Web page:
Dal Bahadur Pun

Dal Bahadur Pun joined the Gurkhas 62 years ago in 1953 from his remote village in the mountains of  western Nepal.  He was a motor transport driver in his army roles and his early training exercises took place during the Malayan Emergency as a young recruit. His platoon was ambushed by communist guerillas whilst on a training exercise in the jungle of Malaysia and the platoon was only equipped with blank bullets for the exercise.

Dal and his wife, Nar, live in Abbeygate House, Colchester and has two adult children living in Kathmandu, Nepal.

Gurkha Stories has been given permission to use the selection of photos below by Jonathan Godwin whose father, Bill, was a Major in the British Army in the 1950/60s with the 31 Squadron, Gurkha Transport Regiment in Sarawak, Hong Kong and Singapore.  He was one of the first officers to run the GTR in its early days and was also on active duty for the Malayan Emergency, in the late 1950s. Although these are not Dal’s photos they evoke the environment he would have trained and lived in at his time of joining the Gurkhas.  Thanks to the Godwin family for the use of these evocative photos.

(More veteran stories are in our book, published later this year. Keep posted via our blog: www.gurkhastories.wordpress.com)

  • Buffalo shed (photo: Sue James)

  • Copper gaagris for making wine (Photo: Satya Pun)

  • Life tending to crops (Photo: Sue James)

  • Training for Malayan Emergency c. 1958

  • Malayan Emergency c. 1958

  • Malayan Emergency c. 1958

Interview Extract 1 (based on interpreter's translation):

I was born in Begkhola village, Magdi district. We had a very small house and I lived with my parents, three brothers, one sister. We were a very poor family but obviously my mother she tried hard.

When I was young, a group of us boys in the village used to go to the other village, singing a song with the other village girls.  We used to cook the pudding with milk collected from the cows and buffalos then go to the village to visit the girls.  Because in Nepal there is a festival where boys need to cook that pudding to go to the girls. Then girls get together with the beautiful roti and with the homemade wine, and give it to the village boys. We used to dance. I love to remember things like that [smiles].

There wasn’t any school at that time. I used to stay in the buffalo shed in the jungle, looking after the buffalos and animals, then one day the recruiter, he used to visit everywhere, he came to the village and gave money to the boys in the village. If we take that money then we have to go with the recruiter, right? But when I was young, looking after the family farm animals, I said I didn’t want to go but because the recruiter gave me some money so I had to go with him. Then recruiter gave us the dates when we’re going to meet together and leave and my parents said, ‘If you want to go then fine.’ That was my parents’ response. There were six total from my village, all enlisted.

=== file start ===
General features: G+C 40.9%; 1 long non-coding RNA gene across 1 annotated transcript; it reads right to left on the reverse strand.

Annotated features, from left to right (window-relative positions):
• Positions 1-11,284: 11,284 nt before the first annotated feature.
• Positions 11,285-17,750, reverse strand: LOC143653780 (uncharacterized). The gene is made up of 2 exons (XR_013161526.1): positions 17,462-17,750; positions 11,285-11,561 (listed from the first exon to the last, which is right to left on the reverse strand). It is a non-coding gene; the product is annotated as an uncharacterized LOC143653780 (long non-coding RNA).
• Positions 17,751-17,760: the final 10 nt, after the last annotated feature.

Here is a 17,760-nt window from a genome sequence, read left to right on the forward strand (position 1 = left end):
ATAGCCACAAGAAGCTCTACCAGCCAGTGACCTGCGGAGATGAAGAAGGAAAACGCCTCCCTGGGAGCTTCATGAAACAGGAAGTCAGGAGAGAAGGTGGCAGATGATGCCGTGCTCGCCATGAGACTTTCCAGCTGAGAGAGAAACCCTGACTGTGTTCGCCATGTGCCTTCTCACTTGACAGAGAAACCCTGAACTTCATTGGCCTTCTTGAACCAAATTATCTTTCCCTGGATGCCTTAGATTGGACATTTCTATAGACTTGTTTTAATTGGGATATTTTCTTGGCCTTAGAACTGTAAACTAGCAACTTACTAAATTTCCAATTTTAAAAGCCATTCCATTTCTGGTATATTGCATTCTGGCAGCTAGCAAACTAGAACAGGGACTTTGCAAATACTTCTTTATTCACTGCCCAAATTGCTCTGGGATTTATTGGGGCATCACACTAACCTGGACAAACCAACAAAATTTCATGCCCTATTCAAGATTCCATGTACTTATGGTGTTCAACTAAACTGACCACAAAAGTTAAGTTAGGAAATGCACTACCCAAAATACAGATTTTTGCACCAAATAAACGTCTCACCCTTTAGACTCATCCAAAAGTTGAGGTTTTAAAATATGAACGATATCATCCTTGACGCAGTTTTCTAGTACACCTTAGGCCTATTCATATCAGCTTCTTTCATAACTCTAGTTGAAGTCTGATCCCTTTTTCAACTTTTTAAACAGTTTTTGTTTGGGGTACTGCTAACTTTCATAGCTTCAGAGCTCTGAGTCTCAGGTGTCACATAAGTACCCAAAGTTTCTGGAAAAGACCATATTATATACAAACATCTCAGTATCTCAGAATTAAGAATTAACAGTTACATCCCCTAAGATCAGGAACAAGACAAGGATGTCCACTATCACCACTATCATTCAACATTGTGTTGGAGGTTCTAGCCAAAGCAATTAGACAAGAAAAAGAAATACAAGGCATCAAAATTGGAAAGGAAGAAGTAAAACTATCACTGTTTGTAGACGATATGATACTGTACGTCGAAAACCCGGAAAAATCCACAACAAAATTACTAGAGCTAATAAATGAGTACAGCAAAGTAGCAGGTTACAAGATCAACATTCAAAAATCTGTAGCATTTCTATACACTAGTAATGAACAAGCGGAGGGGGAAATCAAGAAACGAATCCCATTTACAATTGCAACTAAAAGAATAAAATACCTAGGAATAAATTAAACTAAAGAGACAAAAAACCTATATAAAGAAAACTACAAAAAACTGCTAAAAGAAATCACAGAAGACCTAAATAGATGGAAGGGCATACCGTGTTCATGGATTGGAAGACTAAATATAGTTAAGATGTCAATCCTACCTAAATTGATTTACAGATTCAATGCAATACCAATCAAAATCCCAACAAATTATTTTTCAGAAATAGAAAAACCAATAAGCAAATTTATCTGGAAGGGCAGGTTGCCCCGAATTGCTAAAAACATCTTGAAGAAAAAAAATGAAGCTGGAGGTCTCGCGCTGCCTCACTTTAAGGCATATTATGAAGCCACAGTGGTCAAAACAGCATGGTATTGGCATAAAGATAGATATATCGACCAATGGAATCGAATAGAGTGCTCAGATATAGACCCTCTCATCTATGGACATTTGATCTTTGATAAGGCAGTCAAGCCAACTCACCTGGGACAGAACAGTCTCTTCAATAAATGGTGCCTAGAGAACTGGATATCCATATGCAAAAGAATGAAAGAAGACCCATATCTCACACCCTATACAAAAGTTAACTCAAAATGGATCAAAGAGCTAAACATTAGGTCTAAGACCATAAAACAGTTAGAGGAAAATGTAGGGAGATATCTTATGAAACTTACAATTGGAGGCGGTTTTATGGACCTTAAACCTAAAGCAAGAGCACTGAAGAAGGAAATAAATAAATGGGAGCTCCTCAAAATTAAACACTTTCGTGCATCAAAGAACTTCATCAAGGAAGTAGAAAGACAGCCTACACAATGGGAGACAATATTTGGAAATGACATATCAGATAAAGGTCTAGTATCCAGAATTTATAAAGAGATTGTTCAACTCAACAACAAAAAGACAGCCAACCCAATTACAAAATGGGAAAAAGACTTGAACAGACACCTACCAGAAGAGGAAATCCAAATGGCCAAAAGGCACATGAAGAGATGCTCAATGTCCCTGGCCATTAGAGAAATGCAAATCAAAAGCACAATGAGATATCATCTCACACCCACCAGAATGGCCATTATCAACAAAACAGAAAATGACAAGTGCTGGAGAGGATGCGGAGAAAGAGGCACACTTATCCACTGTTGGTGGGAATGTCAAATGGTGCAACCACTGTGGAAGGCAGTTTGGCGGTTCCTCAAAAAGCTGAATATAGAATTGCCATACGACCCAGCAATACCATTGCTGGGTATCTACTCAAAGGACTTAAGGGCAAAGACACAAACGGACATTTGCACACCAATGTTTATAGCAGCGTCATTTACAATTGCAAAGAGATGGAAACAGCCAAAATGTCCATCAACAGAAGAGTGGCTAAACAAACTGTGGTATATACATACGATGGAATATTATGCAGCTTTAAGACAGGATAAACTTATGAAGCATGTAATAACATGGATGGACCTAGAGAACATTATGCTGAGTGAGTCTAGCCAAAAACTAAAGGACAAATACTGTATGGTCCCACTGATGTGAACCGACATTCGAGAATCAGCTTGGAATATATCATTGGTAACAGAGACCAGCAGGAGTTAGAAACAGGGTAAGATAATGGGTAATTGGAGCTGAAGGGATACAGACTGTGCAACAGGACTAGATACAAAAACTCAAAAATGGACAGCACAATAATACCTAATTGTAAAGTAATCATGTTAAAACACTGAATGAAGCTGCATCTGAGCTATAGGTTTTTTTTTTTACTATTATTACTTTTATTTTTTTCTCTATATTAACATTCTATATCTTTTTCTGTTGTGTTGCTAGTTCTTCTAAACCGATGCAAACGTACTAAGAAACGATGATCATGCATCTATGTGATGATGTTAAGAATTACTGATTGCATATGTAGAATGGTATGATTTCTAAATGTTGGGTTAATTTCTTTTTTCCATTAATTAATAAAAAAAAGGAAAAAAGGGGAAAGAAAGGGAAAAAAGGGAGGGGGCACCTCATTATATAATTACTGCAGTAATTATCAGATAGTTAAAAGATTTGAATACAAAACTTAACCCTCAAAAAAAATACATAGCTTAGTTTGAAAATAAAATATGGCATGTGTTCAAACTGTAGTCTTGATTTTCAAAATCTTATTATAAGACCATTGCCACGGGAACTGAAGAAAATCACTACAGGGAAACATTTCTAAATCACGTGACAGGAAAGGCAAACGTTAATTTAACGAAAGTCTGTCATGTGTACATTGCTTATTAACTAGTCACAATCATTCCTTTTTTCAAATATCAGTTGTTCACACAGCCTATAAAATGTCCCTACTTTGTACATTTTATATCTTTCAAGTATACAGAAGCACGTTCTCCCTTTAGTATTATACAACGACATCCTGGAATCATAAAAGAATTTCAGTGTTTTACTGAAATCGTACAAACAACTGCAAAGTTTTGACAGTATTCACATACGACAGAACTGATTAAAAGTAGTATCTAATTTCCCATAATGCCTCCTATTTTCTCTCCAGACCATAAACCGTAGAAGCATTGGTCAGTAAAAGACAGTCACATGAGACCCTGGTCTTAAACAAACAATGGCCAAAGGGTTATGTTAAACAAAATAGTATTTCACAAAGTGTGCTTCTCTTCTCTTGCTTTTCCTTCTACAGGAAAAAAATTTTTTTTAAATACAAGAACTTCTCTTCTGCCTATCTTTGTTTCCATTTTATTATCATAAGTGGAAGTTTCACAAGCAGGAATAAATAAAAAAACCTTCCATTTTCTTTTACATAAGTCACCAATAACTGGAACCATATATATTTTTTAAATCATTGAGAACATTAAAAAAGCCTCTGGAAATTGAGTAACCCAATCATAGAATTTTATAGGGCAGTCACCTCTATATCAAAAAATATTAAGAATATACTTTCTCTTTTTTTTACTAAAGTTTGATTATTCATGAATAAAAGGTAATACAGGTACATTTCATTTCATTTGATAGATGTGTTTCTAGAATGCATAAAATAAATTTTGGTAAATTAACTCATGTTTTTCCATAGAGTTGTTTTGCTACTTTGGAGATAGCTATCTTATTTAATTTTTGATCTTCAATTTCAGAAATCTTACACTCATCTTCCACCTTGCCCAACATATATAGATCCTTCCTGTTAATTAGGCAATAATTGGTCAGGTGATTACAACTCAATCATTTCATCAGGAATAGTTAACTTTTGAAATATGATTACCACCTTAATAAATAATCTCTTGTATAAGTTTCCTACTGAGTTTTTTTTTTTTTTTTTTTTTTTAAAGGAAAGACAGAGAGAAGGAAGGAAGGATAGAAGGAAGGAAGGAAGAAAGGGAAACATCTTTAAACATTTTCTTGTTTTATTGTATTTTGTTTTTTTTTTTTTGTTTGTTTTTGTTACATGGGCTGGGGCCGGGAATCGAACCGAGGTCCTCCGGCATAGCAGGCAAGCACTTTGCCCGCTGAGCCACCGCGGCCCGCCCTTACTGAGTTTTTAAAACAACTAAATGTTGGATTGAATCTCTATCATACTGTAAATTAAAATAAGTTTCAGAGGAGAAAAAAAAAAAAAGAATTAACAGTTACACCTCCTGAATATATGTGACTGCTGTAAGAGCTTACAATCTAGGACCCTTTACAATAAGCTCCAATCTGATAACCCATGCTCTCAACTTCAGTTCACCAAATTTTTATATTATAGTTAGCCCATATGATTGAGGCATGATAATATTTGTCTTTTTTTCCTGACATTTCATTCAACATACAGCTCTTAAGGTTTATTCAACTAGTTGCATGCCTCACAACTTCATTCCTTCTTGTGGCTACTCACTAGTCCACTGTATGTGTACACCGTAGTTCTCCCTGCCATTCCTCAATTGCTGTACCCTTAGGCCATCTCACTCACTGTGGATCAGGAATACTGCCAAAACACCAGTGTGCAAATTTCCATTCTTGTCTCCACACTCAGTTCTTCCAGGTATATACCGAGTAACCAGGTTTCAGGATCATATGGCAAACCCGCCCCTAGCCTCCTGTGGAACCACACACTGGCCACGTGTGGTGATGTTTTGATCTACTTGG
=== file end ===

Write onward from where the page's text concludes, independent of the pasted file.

We’d been told it takes 14 days’ walk from village to recruiting centre, but because we didn’t have anything to carry, and it was downhill we used to run. So we got to the recruiting centre in about 8 days!

We arrived at Paklihawa recruiting centre, they measured the height, chest, weight. Unfortunately at that time my weight was not acceptable I was 106 lbs but recruits have to be 110 lbs. So I said to them, ‘Well, I’m not enough weight.’ But they told me I’m still growing so they decided, it’s no problem and I will put the weight up to 110, so I was accepted.

  • Jungle patrols

  • Motor cycle training

  • Gurkha Transport Regiment inspection

Interview Extract 2, (Audio 1 using voice of interpreter):

Q: Can you tell me about your experience during the Malayan Emergency?

It was like cat and mouse game. There were a lot of ambush. When they put the ambush for our troop, and ambushes from, and when we go for their attack, they run away. And when they run away they go to the village so we couldn’t find out all these things, which one is bad people, which one is good people. At that time you used to call bandit, I myself call bandit, but they are terrorists. So we put them ambush as well. So when this thing happening again and again, so later, because of the violence in the village, so we couldn’t find out exactly who is bad, who is good, so we start to take the village move somewhere. So when the village people move out from the village, the village people left their chickens, orange, you know, everywhere around their village, everything. So that’s where they’re going, patrol.

When we were in basic training, we used to issue the blank ammunitions and blank attachment in the rifle, and we doing the patrolling training. But the bandit, terrorists, coming round somewhere. Then he fire at us, then killing one or two. But we didn’t have any live ammunition at that time because we were in the training, therefore we can’t do anything. As soon as they kill a couple of us then they run away.

There were about three killed and the guards who were killed are not from my same section. He is from eastern battalions, but we were training together as a training battalion or training recruit–, training centre. So that happened to the other.

Oral histories: © Gurkha Voices Oral History Project